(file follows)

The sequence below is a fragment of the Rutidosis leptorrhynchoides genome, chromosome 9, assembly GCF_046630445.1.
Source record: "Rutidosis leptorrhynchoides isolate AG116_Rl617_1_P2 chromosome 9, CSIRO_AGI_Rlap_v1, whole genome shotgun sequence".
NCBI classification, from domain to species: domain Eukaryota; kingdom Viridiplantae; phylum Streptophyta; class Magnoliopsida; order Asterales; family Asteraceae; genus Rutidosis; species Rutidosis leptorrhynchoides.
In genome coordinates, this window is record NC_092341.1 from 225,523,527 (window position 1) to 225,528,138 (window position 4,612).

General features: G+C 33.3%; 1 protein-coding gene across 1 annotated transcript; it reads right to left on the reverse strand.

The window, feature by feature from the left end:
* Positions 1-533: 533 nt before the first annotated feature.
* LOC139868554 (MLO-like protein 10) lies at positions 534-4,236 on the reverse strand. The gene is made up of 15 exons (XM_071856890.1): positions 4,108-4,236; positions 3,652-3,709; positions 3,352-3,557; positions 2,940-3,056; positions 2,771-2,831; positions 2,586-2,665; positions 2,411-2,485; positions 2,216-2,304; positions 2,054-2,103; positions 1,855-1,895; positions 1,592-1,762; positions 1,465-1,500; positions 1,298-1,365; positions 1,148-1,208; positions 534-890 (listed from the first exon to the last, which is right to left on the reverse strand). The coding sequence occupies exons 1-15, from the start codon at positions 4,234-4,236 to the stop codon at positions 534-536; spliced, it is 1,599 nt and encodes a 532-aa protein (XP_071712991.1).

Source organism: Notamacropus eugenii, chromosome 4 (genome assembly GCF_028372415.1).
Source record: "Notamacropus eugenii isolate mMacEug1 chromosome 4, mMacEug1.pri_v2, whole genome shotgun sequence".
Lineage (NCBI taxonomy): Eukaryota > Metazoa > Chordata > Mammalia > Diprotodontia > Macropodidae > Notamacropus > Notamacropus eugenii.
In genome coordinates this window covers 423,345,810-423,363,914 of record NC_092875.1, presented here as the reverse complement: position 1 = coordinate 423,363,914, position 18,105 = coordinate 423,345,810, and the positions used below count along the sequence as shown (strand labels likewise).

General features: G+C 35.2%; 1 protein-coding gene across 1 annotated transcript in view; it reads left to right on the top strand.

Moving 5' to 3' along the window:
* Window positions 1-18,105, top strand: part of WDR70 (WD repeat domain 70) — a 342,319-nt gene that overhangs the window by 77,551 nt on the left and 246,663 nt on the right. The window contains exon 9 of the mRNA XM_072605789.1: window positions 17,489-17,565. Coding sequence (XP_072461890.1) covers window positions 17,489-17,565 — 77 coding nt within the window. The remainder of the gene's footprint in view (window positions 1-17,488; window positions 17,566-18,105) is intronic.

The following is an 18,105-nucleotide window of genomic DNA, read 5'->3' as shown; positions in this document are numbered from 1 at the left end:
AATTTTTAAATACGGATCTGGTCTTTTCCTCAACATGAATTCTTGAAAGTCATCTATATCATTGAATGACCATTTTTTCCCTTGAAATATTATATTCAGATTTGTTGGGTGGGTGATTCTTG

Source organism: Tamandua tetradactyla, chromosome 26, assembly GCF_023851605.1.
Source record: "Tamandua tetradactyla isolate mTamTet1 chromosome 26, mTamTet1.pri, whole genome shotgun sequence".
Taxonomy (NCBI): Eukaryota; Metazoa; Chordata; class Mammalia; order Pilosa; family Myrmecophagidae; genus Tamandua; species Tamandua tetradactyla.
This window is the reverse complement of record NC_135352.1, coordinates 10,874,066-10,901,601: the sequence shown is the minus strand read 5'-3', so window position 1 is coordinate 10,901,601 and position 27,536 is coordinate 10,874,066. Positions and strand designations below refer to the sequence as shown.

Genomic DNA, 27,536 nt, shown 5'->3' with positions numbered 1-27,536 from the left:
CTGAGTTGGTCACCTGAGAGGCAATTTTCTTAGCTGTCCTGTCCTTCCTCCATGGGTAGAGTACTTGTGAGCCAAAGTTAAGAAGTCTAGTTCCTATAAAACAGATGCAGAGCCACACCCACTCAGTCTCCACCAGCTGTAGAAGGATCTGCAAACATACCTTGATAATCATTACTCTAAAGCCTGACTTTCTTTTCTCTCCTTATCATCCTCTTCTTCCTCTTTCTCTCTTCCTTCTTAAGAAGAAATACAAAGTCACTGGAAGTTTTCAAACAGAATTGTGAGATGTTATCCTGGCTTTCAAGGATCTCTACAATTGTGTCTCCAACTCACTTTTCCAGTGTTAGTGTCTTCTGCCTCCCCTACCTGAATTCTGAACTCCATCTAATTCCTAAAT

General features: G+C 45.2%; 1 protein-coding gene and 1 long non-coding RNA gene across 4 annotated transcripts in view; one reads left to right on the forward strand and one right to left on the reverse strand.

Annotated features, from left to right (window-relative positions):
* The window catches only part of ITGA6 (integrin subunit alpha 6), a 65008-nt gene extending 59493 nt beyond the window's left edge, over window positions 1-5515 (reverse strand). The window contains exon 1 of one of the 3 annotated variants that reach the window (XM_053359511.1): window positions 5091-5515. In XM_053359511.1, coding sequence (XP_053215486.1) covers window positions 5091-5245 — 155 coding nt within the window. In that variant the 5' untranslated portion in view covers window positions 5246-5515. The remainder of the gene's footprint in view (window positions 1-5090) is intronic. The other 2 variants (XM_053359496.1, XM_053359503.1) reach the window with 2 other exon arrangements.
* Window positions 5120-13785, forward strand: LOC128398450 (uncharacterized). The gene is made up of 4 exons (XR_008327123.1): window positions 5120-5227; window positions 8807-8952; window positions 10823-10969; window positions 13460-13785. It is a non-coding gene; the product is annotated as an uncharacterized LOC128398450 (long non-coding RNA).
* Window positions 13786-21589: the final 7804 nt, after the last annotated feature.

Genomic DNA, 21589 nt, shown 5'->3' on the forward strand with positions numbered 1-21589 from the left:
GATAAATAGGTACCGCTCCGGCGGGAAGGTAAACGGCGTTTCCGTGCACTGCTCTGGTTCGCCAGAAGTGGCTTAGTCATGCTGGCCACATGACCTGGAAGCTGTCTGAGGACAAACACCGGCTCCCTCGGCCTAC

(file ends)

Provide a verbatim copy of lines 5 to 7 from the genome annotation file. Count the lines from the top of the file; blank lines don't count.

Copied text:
General features: G+C 33.3%; 1 protein-coding gene across 1 annotated transcript; it reads right to left on the reverse strand.

The window, feature by feature from the left end:
* Positions 1-533: 533 nt before the first annotated feature.